Bhubaneswar: According to an Odia proverb, 13 major festivals are celebrated in 12 months of the Odia calendar. However, there are many more auspicious occasions and celebrations that take place round the year in the Odia culture.
One such tradition is Prathamastami that celebrates the firstborn child of every family in Odisha. On this day, the first child is called ‘podhuan’.
The maternal uncles, who are labelled as ‘astami bandhu’ present them with new clothes along with sweets and delicacies. The family, especially mothers pray for the well-being and long life of the firstborn son or daughter as it is a belief that the first child becomes the flagbearer of responsibilites in the family after the death of parents.
Prathamastami is celebrated in the month of Margasira, on the eighth day of the Krushna Pakhya or dark fortnight. Goddess Sasthi Devi is prayed to on this occasion. The special enduri pitha is made at this time of the year, in every household to commemorate Prathamastami. Made with chhena (cottage cheese), jaggery and grated coconut stuffing, this is the only Odia dish prepared using turmeric leaves.
A pot (called the athaara handi) with its mouth tied with a cloth is mounted on the hearth on which turmeic leaves containing elongated-shaped batter is filled with chenna, jaggery and grated coconut stuffing. It is covered to steam properly and get cooked before being served. Enduri pitha is identified by the quintessential aroma it emnates due to the usage of turmeic leaves.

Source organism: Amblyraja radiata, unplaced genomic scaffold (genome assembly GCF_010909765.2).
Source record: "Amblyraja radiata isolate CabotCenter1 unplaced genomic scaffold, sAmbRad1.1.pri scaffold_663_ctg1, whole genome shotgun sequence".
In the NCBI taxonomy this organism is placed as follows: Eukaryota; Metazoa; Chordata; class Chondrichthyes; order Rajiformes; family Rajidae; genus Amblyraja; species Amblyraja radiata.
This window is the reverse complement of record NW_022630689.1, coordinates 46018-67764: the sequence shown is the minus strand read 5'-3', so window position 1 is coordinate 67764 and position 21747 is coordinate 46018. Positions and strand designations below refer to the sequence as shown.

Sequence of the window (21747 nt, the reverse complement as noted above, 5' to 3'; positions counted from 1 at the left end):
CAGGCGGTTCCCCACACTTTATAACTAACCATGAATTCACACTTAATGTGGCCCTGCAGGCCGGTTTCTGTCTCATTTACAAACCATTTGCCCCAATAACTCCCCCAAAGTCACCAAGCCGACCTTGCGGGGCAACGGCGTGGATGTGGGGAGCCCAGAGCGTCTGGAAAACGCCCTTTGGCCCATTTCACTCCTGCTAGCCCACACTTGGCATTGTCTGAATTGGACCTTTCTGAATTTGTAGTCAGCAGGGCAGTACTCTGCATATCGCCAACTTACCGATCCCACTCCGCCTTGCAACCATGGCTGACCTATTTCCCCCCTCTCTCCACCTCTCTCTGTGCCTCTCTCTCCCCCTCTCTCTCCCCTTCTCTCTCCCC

Prathamastami was also known as Soubhagini Astami. On this day, farmers paid obeisance to thank Goddess Soubhagini for being blessed with children and abundant crop production. Moreover, Prathamastami was also called as Kala Bhairabaastami due to the now-extinct practice of praying to Bhairav to get rid of bad karma.
Lord Lingaraj is said to visit Kapali matha, his maternal uncle’s house on this day. The presiding deities of this matha, Lord Baruneswar and Godess Banadevi are the maternal uncle and aunt of Lord Lingaraj. It is said that drinking water from the Paapanaasini pond on the premises of this matha redeems devottees of committed sins.
Similar to this Odia tradition, there is a segment of people in Judaism who observe the Fast of the Firstborn where the first sons in the family fast in remembrance of the firstborn children of Hebrews saved from the deaths caused by the Plague of the Firstborn of Egypt.